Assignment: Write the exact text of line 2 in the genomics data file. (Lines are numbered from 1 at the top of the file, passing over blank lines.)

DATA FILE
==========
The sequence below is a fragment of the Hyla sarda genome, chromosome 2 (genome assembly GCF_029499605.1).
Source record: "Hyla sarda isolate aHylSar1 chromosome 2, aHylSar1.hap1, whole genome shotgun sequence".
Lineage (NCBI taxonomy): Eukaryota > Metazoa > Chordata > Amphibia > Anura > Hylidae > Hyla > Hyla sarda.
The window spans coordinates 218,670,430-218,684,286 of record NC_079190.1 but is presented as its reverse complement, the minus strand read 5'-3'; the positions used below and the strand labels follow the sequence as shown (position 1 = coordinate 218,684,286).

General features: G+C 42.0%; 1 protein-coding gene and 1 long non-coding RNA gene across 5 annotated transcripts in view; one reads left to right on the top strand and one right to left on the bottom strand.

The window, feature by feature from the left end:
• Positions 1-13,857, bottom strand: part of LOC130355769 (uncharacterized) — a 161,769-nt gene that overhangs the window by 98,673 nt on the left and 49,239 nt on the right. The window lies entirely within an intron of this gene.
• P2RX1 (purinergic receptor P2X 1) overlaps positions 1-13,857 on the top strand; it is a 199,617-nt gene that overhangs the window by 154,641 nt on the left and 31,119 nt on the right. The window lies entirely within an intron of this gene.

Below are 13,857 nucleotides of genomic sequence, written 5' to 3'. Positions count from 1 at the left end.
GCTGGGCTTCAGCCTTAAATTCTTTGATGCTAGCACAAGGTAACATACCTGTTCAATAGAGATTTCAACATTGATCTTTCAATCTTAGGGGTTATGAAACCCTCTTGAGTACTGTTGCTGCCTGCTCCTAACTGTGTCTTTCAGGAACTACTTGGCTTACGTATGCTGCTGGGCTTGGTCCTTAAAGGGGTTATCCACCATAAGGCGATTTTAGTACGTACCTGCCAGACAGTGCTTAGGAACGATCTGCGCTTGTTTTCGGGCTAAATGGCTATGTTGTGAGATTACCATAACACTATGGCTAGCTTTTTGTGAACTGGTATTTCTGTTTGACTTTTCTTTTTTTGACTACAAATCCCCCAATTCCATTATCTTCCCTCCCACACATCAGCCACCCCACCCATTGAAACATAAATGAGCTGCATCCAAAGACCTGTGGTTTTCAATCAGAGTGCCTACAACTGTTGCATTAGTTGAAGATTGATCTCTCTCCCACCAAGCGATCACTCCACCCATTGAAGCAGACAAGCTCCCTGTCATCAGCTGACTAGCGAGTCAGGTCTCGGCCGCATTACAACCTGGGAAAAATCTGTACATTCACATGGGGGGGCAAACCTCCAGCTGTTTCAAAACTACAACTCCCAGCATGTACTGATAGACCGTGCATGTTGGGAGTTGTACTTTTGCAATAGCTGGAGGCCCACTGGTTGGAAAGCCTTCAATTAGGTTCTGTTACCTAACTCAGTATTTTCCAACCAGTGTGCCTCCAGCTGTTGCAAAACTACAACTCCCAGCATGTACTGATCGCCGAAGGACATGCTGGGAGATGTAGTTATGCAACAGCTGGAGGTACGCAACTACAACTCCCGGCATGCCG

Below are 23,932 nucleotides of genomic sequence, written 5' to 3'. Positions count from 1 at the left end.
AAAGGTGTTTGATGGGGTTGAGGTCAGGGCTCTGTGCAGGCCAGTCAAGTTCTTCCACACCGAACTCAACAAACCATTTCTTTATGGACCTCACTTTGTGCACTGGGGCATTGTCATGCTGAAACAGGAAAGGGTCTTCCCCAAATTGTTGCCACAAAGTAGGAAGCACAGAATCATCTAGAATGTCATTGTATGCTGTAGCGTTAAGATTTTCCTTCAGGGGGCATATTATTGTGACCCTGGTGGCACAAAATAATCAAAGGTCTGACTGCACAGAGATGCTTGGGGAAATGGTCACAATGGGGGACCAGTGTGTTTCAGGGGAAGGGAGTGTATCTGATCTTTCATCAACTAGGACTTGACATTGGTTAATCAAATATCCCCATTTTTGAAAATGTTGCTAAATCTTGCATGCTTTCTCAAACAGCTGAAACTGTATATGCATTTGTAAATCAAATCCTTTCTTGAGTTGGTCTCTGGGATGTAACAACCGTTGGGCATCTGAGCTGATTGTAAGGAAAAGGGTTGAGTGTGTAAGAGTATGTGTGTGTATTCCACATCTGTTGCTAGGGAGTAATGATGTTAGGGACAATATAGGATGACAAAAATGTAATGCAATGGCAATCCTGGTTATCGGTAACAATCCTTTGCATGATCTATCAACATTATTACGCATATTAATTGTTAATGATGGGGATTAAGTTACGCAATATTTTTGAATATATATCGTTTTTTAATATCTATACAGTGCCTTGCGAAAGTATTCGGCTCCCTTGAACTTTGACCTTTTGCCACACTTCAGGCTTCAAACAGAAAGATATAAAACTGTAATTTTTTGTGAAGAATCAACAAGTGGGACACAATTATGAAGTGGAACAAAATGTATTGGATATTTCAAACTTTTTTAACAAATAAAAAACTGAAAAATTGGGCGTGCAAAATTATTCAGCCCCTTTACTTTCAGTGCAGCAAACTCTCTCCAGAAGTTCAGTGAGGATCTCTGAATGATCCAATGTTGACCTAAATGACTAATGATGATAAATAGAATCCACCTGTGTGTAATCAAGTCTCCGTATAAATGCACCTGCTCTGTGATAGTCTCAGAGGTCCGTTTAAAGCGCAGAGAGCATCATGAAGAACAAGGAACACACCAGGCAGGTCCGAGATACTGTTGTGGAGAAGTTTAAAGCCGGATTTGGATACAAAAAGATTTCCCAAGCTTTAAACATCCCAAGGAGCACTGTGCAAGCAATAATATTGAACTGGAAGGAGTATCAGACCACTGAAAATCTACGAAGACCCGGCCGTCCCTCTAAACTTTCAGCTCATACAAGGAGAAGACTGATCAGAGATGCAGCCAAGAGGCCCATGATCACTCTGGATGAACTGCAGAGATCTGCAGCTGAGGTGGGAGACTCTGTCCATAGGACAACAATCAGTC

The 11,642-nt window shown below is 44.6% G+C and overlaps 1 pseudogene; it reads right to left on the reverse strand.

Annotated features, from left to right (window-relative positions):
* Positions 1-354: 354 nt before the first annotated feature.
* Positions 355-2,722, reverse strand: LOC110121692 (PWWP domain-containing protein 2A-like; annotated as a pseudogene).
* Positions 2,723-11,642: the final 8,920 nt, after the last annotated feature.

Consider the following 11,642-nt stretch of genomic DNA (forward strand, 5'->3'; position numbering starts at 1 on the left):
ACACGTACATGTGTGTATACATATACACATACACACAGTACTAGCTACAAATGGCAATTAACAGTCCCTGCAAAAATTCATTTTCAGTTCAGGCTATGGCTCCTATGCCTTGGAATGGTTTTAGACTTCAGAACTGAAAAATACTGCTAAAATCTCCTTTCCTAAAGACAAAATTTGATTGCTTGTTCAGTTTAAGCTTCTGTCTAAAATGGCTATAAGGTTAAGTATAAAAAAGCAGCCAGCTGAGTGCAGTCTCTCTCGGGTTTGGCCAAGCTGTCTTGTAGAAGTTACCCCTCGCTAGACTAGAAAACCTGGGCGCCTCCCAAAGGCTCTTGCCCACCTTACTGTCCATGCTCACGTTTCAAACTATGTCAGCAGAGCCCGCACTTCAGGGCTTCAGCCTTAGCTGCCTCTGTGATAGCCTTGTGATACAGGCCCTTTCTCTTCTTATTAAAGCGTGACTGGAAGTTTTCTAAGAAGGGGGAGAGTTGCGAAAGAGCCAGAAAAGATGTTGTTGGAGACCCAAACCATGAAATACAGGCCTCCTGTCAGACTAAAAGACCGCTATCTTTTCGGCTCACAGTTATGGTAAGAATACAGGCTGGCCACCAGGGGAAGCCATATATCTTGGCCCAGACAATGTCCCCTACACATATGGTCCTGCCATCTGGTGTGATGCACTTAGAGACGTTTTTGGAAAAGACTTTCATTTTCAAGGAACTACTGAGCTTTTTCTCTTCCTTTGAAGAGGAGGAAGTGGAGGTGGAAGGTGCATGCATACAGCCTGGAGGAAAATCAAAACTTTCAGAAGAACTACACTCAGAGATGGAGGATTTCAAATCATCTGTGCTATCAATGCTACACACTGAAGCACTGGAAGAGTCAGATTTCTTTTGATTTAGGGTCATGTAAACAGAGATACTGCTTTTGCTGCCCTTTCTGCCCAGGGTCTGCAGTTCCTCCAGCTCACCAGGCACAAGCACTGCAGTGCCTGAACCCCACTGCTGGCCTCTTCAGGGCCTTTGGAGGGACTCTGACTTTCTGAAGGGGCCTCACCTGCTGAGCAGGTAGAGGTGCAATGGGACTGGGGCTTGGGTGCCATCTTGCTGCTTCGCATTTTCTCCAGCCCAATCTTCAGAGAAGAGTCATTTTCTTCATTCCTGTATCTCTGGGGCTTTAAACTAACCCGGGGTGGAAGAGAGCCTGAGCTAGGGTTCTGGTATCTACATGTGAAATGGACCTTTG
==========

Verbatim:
Source record: "Hyla sarda isolate aHylSar1 chromosome 2, aHylSar1.hap1, whole genome shotgun sequence".